I sit here, staring out my window to a crystallized world, trying to figure out what to write about. I start typing something, find it not only egregious but (shall we say) uninspired, and I start all over again. I do this at least ten times before I finally settle on writing exactly what I'm feeling. That I don't want to write. I don't want to do what I love. Say what?
My tumultuous love affair with writing began when I was just a little girl, probably about 8 or 9. I remember Mr. Humble assigned a short story writing project. He said that "It only needs to be as long as a dog's tail," which meant it could be as long or as short as I, the creator, deemed necessary. I remember I started writing, and kept writing, and kept writing until it was nearly 15 pages in length. I started a rudimentary foundation of building characters, setting scenes and moving the plot forward. I remember getting the paper back with a big, red A+ on the top. I was ecstatic; I was elated, I was in love.
Fast forward to high school, and I'd completed the first drafts of two, separate novel series (in total 5 books). I was on cloud 9; I figured that writing would always be a part of who I was. During high school, I wrote religiously for the yearbook and was fortunate enough to serve as editor-in-chief my senior year. I let up a bit in my fiction writing because life was already beginning to pull at me. Family, friends, softball, God, they all clamored for my devout attention. During the latter half of my senior year, my passion for writing was waning, and I had to force myself to write.
Two months after graduating high school, my family and I suffered the devastating loss of my father. Needless to say, I wish I would have written about it back when it happened. I think it would have proven therapeutic. Anyways, a month after losing dad, I was thrust into the college scene and assaulted with endless, terrifying questions. What did I want to do for the rest of my life? Who was I going to be? Where did I want my life to go? Believing, rather naively, that stability was always paramount over happiness, I pursued a degree that could fit well in the clinical or recreational settings of health care--exercise physiology.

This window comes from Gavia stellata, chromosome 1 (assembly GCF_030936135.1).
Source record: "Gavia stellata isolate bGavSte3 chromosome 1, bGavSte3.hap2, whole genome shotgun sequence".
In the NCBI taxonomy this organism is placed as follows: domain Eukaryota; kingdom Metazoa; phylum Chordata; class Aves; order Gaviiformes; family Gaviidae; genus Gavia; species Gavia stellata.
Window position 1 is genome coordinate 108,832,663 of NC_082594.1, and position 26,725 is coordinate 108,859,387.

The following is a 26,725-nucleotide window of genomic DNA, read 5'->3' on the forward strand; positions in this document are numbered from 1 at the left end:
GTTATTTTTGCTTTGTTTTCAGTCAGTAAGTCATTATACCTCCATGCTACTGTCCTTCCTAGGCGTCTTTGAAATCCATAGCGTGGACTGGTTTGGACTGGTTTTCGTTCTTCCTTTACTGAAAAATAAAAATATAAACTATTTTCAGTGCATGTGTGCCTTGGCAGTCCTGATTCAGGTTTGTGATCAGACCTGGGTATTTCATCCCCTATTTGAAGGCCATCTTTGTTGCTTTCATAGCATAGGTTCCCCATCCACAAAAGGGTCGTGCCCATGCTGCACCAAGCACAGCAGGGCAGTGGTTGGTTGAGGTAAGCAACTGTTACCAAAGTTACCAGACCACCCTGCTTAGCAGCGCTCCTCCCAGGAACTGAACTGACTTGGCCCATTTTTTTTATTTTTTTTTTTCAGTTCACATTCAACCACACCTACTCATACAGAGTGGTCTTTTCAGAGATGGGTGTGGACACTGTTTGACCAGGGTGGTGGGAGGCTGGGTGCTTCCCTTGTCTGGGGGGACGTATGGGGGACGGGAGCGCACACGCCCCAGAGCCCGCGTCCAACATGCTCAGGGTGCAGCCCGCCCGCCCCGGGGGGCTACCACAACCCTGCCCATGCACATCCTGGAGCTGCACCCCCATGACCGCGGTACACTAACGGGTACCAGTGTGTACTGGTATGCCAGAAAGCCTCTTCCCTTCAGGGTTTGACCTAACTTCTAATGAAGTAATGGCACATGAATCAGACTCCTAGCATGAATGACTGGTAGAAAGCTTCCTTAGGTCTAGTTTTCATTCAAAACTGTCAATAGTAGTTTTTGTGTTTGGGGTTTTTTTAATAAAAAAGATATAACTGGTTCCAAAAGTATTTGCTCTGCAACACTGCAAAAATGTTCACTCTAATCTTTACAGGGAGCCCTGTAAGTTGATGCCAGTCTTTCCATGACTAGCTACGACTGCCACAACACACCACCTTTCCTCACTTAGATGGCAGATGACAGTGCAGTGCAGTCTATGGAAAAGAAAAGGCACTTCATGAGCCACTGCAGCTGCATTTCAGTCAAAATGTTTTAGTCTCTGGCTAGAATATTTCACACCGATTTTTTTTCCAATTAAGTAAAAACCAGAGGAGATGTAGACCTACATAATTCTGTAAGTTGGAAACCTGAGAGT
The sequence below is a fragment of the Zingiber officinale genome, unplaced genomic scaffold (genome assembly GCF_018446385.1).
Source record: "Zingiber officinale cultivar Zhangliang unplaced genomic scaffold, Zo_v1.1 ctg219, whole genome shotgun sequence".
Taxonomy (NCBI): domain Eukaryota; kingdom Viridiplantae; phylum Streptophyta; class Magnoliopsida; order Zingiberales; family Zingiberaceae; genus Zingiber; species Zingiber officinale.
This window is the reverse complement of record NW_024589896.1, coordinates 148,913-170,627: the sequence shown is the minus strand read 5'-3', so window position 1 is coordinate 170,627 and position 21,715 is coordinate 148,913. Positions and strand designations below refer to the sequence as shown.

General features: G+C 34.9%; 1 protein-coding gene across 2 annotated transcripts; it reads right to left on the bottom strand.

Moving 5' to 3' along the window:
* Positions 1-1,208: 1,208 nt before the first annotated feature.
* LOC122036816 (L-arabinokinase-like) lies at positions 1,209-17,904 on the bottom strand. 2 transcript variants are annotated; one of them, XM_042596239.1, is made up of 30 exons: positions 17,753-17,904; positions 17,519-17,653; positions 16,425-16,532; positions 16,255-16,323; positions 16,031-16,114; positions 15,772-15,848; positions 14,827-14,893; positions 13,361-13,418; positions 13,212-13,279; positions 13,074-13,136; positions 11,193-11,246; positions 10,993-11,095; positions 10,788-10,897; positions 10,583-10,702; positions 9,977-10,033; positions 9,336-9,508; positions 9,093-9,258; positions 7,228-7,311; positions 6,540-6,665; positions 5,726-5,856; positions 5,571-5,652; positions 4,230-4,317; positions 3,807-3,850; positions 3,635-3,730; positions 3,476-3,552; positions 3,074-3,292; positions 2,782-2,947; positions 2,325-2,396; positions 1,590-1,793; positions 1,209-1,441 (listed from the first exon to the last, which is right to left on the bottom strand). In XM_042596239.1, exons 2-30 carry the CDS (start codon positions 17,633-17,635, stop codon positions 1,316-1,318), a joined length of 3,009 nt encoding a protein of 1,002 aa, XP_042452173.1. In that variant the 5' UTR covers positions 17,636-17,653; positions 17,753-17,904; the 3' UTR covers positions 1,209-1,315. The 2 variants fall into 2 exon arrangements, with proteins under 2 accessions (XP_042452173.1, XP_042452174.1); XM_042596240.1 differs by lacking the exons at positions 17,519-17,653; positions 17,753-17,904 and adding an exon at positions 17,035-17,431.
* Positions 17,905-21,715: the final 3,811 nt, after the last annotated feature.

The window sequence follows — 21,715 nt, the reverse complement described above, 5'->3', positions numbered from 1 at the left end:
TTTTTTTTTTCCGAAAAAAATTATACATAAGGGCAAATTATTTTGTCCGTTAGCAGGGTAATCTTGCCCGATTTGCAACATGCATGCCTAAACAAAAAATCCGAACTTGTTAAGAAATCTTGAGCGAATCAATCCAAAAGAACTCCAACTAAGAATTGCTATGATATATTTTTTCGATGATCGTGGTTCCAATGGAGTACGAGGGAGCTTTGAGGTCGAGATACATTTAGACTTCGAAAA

One degree and one year of being in the medical field later, I discovered that--whoops--my 18-year-old self didn't know it all. I had gotten a degree I didn't love, and it surely didn't love me. Thankfully, my family and husband spotted my unhappiness and encouraged me to go back to school.
I'm thankful I did. I got the degree that I should have. Ironically enough, I still have to force myself to write, to do something that I know I love to do. Why? Well, I guess life is no small reason. Anything worth doing isn't always going to be easy, even something you absolutely adore. I write consistently now, for multiple platforms, and look forward to a professional career as a writer.
I don't fear the tyranny of the blank page anymore. I don't fear the rhythmic blink of the immobile cursor. All I have to do is write.